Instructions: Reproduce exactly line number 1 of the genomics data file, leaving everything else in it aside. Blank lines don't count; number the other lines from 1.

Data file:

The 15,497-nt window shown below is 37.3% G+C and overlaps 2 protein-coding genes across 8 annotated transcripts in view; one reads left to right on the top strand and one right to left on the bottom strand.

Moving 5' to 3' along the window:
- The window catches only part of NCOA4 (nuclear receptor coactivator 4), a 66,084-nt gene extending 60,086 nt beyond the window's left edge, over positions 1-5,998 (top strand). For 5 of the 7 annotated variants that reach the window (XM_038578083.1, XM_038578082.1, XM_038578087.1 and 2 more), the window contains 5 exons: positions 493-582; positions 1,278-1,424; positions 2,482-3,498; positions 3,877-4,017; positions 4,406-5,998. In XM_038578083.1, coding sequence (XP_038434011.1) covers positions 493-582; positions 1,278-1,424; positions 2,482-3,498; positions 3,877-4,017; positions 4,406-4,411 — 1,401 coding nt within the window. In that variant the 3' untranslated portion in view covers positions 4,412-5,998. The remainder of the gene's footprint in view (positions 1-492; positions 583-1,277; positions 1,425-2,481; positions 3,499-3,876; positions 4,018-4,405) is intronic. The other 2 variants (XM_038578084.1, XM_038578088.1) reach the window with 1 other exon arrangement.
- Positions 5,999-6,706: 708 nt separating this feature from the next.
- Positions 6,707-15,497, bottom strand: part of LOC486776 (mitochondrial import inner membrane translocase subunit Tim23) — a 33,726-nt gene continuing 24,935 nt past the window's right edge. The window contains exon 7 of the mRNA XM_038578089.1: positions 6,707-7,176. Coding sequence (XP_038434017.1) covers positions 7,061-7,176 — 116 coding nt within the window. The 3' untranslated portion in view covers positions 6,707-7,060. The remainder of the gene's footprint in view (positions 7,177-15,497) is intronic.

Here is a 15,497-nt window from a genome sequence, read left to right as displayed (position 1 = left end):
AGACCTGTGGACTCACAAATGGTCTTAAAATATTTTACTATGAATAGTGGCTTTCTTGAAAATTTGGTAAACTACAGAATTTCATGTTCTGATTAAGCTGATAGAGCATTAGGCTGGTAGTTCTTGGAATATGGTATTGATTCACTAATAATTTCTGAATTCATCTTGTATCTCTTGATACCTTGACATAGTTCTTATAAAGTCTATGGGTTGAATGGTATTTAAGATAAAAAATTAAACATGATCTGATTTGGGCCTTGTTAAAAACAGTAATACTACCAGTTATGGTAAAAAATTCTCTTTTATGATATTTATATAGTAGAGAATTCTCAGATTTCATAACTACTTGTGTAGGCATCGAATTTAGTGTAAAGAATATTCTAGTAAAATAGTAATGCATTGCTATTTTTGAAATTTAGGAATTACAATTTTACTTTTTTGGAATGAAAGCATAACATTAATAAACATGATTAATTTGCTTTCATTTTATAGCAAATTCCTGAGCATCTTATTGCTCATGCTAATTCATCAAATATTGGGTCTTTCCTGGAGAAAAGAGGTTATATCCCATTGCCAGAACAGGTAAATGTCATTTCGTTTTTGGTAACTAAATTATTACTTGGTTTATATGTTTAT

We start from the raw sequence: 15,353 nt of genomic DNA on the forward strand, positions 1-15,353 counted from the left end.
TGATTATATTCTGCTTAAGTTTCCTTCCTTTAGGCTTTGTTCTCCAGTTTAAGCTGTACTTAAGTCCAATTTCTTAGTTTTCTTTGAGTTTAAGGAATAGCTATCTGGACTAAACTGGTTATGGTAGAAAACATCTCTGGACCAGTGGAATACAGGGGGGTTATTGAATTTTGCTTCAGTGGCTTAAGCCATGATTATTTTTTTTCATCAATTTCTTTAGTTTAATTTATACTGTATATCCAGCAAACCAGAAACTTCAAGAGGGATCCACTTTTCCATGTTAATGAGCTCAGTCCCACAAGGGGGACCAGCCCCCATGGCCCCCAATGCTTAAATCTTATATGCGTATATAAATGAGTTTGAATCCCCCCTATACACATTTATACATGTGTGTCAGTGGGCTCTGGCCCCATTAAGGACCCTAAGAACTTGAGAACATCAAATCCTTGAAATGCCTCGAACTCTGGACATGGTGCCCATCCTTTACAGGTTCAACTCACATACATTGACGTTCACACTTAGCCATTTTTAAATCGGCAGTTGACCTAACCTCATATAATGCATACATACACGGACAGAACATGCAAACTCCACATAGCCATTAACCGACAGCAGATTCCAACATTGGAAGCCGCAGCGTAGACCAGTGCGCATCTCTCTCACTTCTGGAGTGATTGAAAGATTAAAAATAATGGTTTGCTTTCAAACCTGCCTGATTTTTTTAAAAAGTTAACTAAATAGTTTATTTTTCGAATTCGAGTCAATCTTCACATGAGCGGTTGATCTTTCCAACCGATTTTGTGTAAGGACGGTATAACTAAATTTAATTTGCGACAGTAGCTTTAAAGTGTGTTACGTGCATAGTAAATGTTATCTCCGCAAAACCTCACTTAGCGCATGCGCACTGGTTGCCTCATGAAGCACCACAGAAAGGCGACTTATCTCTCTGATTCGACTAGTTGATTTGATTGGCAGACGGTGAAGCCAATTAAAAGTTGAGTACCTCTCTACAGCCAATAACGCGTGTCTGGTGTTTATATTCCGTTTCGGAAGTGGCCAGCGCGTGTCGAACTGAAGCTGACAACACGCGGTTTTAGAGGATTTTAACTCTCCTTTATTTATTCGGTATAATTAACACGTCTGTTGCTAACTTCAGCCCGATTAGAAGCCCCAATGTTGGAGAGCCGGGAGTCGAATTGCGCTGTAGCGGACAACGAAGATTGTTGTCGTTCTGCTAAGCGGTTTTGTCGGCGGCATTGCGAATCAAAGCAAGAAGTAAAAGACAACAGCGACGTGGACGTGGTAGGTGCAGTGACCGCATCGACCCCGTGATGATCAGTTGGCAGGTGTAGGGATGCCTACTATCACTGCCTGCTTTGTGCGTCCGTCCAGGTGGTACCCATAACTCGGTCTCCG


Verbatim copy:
The 15,497-nt window shown below is 37.3% G+C and overlaps 2 protein-coding genes across 8 annotated transcripts in view; one reads left to right on the top strand and one right to left on the bottom strand.